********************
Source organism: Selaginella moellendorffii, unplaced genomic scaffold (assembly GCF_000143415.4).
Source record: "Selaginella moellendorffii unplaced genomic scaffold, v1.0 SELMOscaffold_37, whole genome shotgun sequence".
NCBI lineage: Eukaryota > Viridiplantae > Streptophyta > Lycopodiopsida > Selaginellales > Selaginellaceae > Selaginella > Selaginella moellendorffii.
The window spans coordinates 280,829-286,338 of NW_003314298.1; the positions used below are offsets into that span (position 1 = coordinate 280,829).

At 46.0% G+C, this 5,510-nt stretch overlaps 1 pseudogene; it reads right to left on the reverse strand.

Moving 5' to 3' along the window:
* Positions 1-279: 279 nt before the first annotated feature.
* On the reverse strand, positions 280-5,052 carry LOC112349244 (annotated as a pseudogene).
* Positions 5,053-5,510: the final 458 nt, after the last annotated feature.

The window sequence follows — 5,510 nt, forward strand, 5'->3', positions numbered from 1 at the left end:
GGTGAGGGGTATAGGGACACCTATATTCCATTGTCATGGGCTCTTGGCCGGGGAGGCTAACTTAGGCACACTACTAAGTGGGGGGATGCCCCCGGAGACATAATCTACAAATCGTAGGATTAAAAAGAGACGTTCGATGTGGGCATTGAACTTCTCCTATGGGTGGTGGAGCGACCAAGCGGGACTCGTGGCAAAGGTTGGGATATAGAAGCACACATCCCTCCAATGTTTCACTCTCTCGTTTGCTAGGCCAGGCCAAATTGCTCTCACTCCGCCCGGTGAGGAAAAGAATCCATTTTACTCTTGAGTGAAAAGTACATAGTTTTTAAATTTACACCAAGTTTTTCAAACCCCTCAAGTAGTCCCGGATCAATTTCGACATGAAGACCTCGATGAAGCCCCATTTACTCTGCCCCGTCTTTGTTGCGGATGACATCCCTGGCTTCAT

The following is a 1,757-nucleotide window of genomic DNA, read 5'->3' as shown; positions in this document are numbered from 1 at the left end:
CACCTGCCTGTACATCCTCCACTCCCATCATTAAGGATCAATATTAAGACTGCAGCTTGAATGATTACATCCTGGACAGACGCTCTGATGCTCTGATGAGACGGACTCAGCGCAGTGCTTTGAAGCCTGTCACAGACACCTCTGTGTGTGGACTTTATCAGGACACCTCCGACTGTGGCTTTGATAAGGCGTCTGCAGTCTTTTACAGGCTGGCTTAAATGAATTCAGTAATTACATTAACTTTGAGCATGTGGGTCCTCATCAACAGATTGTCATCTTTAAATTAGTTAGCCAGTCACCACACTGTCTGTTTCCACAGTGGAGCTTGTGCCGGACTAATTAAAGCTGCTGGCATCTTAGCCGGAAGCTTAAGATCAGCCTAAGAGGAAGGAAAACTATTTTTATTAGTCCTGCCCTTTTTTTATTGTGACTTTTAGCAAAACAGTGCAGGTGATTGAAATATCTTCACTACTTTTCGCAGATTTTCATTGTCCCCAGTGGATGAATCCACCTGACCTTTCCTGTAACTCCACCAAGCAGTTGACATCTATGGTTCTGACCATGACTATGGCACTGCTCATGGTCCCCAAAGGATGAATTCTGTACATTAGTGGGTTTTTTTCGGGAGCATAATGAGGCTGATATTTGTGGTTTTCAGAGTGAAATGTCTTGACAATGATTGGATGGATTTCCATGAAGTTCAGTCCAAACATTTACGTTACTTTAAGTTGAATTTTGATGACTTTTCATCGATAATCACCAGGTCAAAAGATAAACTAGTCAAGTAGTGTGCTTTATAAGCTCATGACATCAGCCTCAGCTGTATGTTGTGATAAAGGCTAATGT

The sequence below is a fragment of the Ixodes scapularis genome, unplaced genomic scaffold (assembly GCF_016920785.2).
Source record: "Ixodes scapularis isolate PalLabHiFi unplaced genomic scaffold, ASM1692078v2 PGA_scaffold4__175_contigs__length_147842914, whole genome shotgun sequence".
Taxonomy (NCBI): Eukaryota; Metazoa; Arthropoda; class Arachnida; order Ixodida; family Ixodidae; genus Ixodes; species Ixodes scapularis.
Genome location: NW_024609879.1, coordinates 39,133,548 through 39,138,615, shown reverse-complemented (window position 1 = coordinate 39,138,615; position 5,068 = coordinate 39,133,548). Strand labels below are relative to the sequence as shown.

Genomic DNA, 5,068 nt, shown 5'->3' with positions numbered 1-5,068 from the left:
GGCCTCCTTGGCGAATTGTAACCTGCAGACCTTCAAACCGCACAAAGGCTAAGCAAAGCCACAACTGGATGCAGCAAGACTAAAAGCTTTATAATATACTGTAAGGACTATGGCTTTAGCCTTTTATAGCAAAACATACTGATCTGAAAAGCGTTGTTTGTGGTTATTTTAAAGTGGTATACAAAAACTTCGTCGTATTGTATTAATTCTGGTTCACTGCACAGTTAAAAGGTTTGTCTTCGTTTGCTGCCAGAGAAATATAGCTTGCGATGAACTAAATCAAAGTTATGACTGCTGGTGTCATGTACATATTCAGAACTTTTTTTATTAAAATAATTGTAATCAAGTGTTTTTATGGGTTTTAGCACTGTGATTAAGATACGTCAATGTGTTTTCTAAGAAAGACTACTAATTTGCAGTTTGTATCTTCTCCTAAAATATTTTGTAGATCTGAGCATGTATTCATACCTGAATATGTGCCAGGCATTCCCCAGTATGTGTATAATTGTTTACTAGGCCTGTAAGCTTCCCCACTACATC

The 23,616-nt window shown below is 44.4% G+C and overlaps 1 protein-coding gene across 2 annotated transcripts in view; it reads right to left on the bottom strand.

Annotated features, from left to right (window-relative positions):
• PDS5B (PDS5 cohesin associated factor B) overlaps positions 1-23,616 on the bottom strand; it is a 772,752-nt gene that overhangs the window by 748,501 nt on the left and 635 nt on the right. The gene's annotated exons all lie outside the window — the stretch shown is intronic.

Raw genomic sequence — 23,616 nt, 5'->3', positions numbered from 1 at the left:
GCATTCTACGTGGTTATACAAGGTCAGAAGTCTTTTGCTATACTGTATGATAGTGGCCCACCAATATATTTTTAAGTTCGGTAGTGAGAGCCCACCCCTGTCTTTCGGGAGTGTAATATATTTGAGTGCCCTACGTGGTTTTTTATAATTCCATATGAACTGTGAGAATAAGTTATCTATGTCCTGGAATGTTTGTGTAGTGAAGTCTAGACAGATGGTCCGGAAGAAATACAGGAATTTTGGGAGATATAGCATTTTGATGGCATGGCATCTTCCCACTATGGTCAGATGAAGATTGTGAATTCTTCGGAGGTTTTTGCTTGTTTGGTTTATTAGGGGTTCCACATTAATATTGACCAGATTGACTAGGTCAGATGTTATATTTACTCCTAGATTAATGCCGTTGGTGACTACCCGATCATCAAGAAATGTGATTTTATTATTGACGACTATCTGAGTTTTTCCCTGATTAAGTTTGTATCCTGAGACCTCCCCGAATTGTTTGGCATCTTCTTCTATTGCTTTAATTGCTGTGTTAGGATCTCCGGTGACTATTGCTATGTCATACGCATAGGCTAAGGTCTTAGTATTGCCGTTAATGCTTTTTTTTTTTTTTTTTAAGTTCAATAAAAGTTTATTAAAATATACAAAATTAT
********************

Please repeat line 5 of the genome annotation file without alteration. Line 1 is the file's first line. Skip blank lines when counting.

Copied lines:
At 46.0% G+C, this 5,510-nt stretch overlaps 1 pseudogene; it reads right to left on the reverse strand.